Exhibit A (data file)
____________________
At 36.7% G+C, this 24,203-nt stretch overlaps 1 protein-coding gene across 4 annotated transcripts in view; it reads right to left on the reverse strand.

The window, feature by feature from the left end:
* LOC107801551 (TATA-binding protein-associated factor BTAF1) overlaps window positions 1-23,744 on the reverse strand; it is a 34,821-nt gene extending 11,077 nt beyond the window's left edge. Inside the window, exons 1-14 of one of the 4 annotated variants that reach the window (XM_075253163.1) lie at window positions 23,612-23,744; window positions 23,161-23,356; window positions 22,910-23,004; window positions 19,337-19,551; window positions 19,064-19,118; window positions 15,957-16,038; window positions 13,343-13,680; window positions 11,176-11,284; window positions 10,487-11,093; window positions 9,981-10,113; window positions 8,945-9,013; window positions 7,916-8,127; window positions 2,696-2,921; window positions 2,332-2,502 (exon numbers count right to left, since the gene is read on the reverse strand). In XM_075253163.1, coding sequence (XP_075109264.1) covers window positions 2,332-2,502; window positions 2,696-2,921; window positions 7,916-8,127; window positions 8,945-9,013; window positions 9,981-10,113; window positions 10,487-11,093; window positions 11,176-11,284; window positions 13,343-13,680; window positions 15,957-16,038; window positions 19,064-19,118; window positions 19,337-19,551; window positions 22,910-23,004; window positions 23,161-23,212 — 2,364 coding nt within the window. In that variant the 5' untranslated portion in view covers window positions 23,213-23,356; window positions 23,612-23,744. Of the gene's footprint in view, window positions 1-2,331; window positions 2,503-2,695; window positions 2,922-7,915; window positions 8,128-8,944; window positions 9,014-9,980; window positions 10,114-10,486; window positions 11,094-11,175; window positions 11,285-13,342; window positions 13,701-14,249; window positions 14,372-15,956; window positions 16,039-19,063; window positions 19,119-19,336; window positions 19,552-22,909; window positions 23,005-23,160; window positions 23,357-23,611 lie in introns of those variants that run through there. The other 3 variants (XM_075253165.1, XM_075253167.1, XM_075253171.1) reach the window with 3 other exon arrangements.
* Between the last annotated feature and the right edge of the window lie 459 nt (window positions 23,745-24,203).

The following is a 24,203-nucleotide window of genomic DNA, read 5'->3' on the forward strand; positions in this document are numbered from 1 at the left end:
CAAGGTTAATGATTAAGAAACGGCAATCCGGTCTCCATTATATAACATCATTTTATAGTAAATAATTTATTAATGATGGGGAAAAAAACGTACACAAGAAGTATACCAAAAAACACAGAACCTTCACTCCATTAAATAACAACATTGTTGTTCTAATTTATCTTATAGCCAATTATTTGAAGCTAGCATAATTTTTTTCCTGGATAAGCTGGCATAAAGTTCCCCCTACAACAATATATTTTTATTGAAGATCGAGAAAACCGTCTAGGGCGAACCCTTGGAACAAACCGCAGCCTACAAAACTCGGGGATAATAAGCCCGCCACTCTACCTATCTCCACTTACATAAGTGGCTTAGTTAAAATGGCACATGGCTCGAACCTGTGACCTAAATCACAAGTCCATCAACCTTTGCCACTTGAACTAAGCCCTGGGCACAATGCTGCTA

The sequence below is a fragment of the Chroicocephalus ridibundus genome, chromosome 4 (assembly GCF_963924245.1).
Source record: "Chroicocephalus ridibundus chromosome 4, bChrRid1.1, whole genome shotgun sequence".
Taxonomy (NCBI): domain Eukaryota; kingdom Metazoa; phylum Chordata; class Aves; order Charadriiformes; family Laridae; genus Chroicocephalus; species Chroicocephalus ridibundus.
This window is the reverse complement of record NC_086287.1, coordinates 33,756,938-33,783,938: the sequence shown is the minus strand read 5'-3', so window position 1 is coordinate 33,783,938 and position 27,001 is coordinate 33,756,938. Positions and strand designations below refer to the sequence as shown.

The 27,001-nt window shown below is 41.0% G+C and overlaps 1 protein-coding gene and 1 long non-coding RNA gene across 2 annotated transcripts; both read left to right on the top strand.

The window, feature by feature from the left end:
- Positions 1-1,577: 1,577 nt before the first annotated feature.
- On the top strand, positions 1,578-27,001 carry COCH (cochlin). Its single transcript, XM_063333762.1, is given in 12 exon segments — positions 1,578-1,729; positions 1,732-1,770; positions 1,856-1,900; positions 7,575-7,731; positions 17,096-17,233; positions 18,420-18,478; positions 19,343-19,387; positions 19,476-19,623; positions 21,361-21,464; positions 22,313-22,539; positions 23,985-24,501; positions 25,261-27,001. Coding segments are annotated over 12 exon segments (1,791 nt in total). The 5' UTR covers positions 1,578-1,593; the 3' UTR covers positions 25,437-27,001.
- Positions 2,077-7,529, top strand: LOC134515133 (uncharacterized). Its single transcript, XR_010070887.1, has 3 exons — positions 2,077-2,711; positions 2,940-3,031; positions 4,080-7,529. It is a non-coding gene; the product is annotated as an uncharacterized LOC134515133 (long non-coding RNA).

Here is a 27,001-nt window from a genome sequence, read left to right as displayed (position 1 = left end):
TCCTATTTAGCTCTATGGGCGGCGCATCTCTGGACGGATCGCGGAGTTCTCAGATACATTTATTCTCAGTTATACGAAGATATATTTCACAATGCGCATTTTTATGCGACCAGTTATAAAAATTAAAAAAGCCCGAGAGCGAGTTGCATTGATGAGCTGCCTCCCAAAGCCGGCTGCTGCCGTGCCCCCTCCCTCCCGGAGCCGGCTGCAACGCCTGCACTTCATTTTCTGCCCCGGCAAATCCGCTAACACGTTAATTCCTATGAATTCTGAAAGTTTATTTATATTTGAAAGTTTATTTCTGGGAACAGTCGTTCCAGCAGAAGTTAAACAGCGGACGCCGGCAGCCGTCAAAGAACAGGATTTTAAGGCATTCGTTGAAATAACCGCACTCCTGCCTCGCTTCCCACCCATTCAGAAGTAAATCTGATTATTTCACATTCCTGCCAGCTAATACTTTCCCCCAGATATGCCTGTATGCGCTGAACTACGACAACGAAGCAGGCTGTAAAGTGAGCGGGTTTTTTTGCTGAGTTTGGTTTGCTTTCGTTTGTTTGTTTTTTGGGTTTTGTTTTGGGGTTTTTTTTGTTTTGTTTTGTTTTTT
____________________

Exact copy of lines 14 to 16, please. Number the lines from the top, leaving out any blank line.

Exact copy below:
- On the top strand, positions 1,578-27,001 carry COCH (cochlin). Its single transcript, XM_063333762.1, is given in 12 exon segments — positions 1,578-1,729; positions 1,732-1,770; positions 1,856-1,900; positions 7,575-7,731; positions 17,096-17,233; positions 18,420-18,478; positions 19,343-19,387; positions 19,476-19,623; positions 21,361-21,464; positions 22,313-22,539; positions 23,985-24,501; positions 25,261-27,001. Coding segments are annotated over 12 exon segments (1,791 nt in total). The 5' UTR covers positions 1,578-1,593; the 3' UTR covers positions 25,437-27,001.
- Positions 2,077-7,529, top strand: LOC134515133 (uncharacterized). Its single transcript, XR_010070887.1, has 3 exons — positions 2,077-2,711; positions 2,940-3,031; positions 4,080-7,529. It is a non-coding gene; the product is annotated as an uncharacterized LOC134515133 (long non-coding RNA).

Here is a 27,001-nt window from a genome sequence, read left to right as displayed (position 1 = left end):